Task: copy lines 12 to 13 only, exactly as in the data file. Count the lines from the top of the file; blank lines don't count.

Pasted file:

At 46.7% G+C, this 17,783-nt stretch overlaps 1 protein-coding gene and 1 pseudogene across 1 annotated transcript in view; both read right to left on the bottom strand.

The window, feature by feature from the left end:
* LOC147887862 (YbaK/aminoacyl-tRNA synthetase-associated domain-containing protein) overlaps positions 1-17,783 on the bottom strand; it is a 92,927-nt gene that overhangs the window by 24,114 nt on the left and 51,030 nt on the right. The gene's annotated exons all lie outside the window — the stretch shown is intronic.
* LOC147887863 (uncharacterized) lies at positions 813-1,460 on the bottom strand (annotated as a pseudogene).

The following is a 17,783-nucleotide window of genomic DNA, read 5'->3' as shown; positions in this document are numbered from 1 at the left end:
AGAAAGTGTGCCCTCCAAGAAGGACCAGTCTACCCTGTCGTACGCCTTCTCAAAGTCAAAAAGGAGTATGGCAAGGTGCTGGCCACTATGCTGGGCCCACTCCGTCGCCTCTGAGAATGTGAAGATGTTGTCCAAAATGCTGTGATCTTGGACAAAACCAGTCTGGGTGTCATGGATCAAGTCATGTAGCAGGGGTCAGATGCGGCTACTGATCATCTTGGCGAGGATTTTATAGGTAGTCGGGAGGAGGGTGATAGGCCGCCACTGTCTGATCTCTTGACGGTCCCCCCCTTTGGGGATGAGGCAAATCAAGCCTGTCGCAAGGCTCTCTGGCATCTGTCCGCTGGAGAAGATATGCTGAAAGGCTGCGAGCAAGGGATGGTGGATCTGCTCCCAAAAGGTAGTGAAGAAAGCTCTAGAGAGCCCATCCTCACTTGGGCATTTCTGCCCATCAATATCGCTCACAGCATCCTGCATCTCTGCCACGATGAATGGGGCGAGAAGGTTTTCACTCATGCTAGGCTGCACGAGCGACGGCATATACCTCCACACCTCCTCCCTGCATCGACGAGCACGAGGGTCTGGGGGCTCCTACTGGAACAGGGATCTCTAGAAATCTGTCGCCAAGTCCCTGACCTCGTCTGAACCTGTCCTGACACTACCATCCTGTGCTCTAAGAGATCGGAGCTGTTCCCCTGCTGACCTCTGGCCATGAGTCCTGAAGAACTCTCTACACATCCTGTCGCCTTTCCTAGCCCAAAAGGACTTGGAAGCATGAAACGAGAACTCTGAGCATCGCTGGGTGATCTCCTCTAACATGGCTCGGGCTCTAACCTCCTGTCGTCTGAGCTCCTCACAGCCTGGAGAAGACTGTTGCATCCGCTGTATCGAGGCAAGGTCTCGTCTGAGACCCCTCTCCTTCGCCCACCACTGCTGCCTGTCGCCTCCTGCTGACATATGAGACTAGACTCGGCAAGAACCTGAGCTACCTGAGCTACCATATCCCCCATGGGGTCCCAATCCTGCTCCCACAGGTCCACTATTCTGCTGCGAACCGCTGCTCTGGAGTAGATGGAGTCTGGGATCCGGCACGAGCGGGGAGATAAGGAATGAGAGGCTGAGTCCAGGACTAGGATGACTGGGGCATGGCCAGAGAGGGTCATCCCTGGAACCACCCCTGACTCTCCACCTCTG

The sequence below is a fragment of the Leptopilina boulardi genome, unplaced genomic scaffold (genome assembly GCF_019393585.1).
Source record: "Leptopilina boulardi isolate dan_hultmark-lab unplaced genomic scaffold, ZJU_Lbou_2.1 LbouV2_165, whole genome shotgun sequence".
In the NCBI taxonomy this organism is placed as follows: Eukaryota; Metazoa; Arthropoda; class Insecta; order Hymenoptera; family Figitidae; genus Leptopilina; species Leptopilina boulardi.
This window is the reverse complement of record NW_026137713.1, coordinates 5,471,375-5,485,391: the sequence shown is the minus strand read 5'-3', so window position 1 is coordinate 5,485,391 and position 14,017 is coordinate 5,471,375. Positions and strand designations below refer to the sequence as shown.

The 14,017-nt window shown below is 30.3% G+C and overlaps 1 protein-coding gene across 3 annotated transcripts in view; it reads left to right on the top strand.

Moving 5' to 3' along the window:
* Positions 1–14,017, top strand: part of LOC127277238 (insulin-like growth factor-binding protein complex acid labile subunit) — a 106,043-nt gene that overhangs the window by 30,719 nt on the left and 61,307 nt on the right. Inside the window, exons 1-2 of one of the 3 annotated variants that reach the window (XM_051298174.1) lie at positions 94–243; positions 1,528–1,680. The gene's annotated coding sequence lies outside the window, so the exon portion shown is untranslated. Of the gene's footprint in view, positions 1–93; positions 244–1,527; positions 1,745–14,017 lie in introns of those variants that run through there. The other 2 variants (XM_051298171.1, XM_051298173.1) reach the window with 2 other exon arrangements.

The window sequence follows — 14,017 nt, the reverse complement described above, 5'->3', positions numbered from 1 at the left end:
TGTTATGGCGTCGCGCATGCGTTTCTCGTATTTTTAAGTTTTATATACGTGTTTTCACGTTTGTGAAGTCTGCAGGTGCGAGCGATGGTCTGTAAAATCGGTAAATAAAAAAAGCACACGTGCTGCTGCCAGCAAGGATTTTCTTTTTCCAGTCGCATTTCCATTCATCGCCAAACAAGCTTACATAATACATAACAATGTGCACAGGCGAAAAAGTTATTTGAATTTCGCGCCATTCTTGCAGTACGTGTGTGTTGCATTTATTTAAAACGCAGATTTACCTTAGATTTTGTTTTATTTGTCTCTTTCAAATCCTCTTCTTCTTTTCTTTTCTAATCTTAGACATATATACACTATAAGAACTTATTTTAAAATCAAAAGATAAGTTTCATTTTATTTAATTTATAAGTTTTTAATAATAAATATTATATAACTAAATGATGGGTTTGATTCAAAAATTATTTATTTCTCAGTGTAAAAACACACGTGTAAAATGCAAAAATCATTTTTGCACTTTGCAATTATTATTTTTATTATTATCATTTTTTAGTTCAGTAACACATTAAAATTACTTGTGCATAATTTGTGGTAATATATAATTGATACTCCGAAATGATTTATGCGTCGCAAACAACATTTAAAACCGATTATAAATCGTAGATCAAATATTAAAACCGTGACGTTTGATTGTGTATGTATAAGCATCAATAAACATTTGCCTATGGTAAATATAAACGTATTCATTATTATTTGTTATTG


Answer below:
Moving 5' to 3' along the window:
* Positions 1–14,017, top strand: part of LOC127277238 (insulin-like growth factor-binding protein complex acid labile subunit) — a 106,043-nt gene that overhangs the window by 30,719 nt on the left and 61,307 nt on the right. Inside the window, exons 1-2 of one of the 3 annotated variants that reach the window (XM_051298174.1) lie at positions 94–243; positions 1,528–1,680. The gene's annotated coding sequence lies outside the window, so the exon portion shown is untranslated. Of the gene's footprint in view, positions 1–93; positions 244–1,527; positions 1,745–14,017 lie in introns of those variants that run through there. The other 2 variants (XM_051298171.1, XM_051298173.1) reach the window with 2 other exon arrangements.